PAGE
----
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the reason of all the lines which

you see in the figure ?

James. I think I can;there are two pencils of rays flowing from the extremities of the arrow, which is the object to be viewed. The rays of the pencil flowing from X, go on diverging till they reach the convex lens 'o P, when they will be so refracted by passing through the glass, as to converge and meet in the point

Now the same may be said of the pencil of rays which come from y; and, of course, of all the pencils of rays flowing from the object between x and y. So that the image of the arrow would, by the convex lens, be formed at E.

Tutor. And what would happen if there were no other glass? 4. James. The rays would cross each

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other and be divergent, so that when they got to the retina, there would be no distinct image formed, but every point as x or y, would be spread over a large space, and the image would be confused. To prevent this, the concave lens m n is interposed; the pencil of rays which would, by the convex glass, converge at x, will now be made to diverge, so as not to come to a focus till they arrive at the retina: and the pencil of rays

which would, by the convex glass, have come to a point at y, will, by the interposition of the concave lens, be made to diverge so much as to throw the focus of the rays to b instead of y. By this means, the image of the object is magnified.

Tutor. Can you tell the reason why the tubes, require to be drawn

out more or less for different persons ?

Charles. The tubes are to be adjusted, in order to throw the focus of rays exactly on the retina: and as some eyes are more convex than others, the length of the focus will vary in different persons, and, by sliding the tube up or down, this object is obtained.

Tutor. Refracting telescopes are used chiefly for viewing the terrestrial objects ; two things, therefore, are requisite in them; the first is, that it should show objects in an upright position, that is, in the same position as we see them without glasses, and the second is, that they should afford a large field of view.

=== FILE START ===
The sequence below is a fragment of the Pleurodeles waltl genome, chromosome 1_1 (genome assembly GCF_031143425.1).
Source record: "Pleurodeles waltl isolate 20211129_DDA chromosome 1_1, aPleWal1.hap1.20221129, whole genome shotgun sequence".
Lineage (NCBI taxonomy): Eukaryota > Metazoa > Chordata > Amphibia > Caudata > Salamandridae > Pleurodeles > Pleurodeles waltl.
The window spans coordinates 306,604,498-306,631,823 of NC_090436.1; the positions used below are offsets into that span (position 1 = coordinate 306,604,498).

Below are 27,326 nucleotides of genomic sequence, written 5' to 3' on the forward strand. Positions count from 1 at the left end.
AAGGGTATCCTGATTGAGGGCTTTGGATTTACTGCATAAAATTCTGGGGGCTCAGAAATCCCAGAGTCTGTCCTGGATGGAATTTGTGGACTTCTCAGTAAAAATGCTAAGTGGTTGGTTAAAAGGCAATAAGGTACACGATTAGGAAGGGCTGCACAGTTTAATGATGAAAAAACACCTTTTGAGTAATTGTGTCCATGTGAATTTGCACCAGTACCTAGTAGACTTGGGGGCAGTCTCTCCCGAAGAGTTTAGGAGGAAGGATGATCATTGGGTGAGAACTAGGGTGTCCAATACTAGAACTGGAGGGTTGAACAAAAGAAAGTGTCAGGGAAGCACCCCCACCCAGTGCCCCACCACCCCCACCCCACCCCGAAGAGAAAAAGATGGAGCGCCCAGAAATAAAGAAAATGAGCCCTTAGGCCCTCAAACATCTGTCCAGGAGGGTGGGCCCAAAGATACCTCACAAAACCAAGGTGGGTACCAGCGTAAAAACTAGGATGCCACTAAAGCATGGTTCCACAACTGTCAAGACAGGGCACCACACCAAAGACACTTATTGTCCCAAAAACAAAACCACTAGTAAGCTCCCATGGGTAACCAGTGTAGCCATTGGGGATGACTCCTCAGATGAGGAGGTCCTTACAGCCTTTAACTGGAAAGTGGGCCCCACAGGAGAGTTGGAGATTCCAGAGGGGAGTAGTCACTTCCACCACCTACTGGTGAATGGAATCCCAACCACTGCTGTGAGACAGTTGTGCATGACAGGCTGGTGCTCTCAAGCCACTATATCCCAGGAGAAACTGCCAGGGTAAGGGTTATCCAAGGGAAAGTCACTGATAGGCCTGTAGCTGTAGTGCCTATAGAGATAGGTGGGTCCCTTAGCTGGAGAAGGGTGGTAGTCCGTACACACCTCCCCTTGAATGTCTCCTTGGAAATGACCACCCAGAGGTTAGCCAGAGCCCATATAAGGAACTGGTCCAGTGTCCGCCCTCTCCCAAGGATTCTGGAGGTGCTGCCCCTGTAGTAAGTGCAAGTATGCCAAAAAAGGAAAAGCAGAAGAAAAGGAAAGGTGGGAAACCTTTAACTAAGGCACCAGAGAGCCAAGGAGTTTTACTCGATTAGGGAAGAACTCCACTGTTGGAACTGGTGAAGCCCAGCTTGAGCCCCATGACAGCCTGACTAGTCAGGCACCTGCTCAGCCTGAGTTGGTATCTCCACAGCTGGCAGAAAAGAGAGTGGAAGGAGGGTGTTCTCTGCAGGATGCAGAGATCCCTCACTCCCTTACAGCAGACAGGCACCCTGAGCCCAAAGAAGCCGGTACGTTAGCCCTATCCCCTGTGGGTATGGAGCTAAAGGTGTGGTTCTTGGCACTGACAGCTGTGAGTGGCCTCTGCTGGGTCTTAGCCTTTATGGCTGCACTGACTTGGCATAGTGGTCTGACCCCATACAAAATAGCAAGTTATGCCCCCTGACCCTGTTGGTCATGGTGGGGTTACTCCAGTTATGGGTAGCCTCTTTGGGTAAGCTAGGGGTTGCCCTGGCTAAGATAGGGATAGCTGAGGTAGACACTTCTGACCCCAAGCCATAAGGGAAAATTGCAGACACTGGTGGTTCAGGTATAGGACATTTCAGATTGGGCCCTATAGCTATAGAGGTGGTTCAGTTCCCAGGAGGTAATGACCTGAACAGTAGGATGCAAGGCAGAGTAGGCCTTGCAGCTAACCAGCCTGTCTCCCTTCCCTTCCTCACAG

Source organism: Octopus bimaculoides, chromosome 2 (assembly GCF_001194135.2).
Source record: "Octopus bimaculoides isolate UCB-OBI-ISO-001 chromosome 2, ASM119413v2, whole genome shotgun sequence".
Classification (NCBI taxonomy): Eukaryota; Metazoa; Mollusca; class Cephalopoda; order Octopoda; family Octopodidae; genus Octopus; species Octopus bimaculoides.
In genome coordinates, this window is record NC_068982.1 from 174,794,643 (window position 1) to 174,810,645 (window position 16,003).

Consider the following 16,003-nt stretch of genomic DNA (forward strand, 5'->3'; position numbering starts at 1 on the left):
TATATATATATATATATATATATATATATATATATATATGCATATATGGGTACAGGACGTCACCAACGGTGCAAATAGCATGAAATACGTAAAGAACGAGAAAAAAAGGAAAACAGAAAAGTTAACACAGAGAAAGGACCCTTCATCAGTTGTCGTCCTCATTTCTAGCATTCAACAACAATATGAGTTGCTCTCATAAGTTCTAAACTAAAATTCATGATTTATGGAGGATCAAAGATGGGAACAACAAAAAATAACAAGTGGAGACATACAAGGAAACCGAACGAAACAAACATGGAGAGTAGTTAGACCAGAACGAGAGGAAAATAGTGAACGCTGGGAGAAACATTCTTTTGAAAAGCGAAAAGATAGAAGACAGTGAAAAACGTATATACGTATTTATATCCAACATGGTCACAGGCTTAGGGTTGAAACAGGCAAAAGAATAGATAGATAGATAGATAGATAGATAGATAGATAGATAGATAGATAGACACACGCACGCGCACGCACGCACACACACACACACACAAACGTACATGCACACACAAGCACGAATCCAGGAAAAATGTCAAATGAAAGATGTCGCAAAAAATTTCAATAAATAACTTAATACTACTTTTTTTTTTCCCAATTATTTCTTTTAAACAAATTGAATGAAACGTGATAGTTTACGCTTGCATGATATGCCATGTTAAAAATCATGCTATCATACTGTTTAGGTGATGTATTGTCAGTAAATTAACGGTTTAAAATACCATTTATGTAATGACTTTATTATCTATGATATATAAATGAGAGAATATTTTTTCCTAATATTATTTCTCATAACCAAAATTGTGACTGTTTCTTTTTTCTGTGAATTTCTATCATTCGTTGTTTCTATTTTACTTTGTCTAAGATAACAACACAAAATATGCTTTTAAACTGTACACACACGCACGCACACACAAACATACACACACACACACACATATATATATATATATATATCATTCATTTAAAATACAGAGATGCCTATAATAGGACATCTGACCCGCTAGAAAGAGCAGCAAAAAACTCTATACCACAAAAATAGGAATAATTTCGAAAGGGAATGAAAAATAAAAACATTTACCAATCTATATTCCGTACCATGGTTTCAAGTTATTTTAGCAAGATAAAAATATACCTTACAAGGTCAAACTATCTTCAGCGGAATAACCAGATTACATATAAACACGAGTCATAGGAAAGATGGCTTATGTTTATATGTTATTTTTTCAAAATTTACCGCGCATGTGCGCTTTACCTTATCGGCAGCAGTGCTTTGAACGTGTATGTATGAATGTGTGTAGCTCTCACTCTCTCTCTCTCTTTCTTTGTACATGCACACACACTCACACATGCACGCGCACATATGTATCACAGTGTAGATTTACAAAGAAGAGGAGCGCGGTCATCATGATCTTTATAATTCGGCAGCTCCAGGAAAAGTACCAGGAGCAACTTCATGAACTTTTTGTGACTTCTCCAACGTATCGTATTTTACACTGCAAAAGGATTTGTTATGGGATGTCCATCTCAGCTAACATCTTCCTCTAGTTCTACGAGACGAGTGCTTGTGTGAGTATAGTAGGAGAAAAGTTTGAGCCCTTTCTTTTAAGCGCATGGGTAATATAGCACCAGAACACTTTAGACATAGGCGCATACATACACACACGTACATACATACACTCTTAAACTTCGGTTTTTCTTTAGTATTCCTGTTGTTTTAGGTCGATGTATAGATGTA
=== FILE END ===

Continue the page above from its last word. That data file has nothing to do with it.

James. What do you mean, sir, by a field of view ?

Tutor. All that part of landscape which may be seen at once, without moving the eye or instrument. Now in looking on the figure again, you will perceive that the concave lens throws a number of the rays beyond the pupil .c of the eye, on to the iris on both sides, but those only are visible, or go to form an image, which pass through the pupil; and there fore, by a telescope made in this way, the middle part of the object is only seen, or, in other words, the prospect is by it very much diminished.

Charles. How is that remedied?

Tutor. By substituting a double convex eye-glass g h (Plate v. Fig. 35.) instead of the concave one. Here the focus of the double convex lens is at E, and the glass g h must be so much more convex than o P,

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as that its focus may be also at E: for then the rays flowing from the object r y, and passing through the object glass o p,, will form the inverted image m E d. Now by interposing the double convex g h, the image is thrown on the retina, and it is seen under the large angle de c, that is, the image m E d will be magnified to the size C E D.

James. Is not the image of the object in the telescope inverted?

Tutor. Yes it is: for you see the image on the retina stands in the same position as the object; but we always see things by having the images inverted : and, therefore, whatever is seen by telescopes constructed as this is, will appear inverted to the spectator, which is a very unpleasant circumstance with

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